Tag Archives: Hydrogen

GE eyes 100% hydrogen-fueled power plants by 2030

By Frédéric Simon – While fossil gas is often seen as a transition fuel towards a fully decarbonized energy mix, GE Gas Power sees low-carbon gas as “a destination technology” with the potential to convert power plants to run 100% on clean hydrogen by 2030.

“Today, we have a 50% hydrogen capability for combustion in our largest baseload gas turbines” used for power generation, said Martin O’Neill, vice president at GE Gas Power.

The company’s objective, he explained, is to continue research and development in order “to advance the percentage of hydrogen combustion capability towards 100% by 2030,” he told a EURACTIV event earlier this month.

However, getting there would require a rapid scale up in the production of clean hydrogen, he added. And that will only be possible if multiple sources of low-carbon hydrogen are added to the mix, including so-called “blue hydrogen” where emissions are somehow captured and stored. more>

Updates from Boeing


By Maureen Jenkins – A fuel cell is an electrochemical device that converts hydrogen directly into electricity and heat without combustion. Because of this reaction, a fuel cell can be more than twice as efficient as an internal combustion engine.

Whereas a conventional engine burns fuel to create heat—in turn converting heat from mechanical energy into electricity—a fuel cell produces electricity, water and heat directly from hydrogen and oxygen. Fuel cells are powered by hydrogen, one of the most abundant elements on the planet. There are different fuel cell types, with Proton Exchange Membrane fuel cells considered to be the most versatile for mass-market applications. These cells contain a solid electrolyte, making it less sensitive to shock and vibration than other fuel cell types—and well-suited to portable and mobile applications.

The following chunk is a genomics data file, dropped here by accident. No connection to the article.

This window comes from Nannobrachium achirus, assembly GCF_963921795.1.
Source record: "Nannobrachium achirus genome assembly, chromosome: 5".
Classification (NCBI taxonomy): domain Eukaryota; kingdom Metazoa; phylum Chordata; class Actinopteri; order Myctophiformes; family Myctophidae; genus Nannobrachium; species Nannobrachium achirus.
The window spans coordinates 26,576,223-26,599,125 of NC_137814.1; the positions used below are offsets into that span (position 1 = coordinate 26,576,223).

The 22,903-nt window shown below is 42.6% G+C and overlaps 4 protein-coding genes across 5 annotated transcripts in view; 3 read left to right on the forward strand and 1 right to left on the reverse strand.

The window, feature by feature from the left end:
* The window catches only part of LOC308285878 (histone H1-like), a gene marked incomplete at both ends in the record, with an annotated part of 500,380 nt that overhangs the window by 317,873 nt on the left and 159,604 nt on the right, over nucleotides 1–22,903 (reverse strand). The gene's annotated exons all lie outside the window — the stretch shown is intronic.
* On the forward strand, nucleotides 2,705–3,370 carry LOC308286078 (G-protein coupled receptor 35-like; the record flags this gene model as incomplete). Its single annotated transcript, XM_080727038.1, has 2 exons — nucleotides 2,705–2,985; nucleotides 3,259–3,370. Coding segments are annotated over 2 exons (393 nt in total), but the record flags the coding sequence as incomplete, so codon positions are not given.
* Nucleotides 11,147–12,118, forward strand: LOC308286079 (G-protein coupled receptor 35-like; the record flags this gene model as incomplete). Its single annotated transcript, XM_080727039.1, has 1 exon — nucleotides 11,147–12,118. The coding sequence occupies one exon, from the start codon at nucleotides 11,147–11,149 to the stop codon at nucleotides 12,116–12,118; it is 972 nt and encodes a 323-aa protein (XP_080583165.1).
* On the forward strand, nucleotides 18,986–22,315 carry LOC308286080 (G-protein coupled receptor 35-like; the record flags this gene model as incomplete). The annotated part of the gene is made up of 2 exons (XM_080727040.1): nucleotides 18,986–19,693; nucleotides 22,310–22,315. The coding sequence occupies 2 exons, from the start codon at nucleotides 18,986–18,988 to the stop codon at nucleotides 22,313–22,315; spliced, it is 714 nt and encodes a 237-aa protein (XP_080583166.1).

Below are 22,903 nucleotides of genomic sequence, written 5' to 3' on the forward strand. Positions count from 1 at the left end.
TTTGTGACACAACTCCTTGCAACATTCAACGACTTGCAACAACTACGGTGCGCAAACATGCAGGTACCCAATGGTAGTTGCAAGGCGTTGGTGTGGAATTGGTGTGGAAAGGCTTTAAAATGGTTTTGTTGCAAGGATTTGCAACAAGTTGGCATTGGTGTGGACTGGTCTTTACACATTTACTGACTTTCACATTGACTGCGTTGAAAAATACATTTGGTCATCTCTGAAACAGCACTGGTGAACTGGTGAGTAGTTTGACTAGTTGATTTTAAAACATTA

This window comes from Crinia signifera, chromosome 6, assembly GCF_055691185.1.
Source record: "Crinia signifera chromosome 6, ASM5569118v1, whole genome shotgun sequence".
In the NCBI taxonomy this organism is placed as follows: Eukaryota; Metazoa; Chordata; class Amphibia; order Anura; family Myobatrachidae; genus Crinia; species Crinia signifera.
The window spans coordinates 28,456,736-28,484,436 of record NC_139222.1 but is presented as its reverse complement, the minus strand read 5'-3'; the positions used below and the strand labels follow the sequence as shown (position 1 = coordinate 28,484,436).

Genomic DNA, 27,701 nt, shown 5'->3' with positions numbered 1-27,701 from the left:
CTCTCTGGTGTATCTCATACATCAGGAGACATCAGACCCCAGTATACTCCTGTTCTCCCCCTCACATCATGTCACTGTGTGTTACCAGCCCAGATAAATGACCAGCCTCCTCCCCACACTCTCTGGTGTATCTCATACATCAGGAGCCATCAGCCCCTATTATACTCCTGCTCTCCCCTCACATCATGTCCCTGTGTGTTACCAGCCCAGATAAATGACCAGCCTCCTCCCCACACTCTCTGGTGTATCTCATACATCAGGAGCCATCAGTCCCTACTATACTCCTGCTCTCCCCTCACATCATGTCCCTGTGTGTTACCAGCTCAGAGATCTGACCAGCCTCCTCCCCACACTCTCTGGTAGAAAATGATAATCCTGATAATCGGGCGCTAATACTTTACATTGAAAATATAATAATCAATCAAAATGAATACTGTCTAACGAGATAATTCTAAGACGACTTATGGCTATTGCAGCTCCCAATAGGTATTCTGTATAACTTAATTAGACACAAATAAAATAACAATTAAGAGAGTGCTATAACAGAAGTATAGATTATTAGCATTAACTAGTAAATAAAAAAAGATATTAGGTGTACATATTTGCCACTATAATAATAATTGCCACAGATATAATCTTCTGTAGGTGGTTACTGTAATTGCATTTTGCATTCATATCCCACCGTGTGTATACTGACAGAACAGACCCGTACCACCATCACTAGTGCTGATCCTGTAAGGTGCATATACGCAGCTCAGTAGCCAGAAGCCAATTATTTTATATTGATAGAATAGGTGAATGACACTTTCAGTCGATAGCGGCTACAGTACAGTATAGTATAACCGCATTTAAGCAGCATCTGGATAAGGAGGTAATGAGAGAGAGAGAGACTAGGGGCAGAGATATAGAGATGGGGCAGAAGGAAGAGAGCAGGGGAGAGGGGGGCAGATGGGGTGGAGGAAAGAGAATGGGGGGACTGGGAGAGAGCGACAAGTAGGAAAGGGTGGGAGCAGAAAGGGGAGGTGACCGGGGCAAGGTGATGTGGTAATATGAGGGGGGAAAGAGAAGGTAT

When fueled with hydrogen, these fuel cells have zero pollutant emissions, have a low noise profile, and can be used to generate heat (for hot water) and power (in a combined heat and power system). They are non-polluting because the only byproduct is pure water. But even when fuel cells are operated using hydrocarbon fuels, pollutant levels are still significantly lower than those produced through traditional combustion.

PEM fuel cells will be used in the Boeing Research and Technology Center Fuel Cell Demonstrator airplane project.

Engineers can combine multiple fuel cells to form a “fuel cell stack.” They may use a stack on its own with a direct hydrogen source or integrate it with a number of other components to provide an operational power system tailored for a specific application. —Source: Intelligent Energy Ltd.

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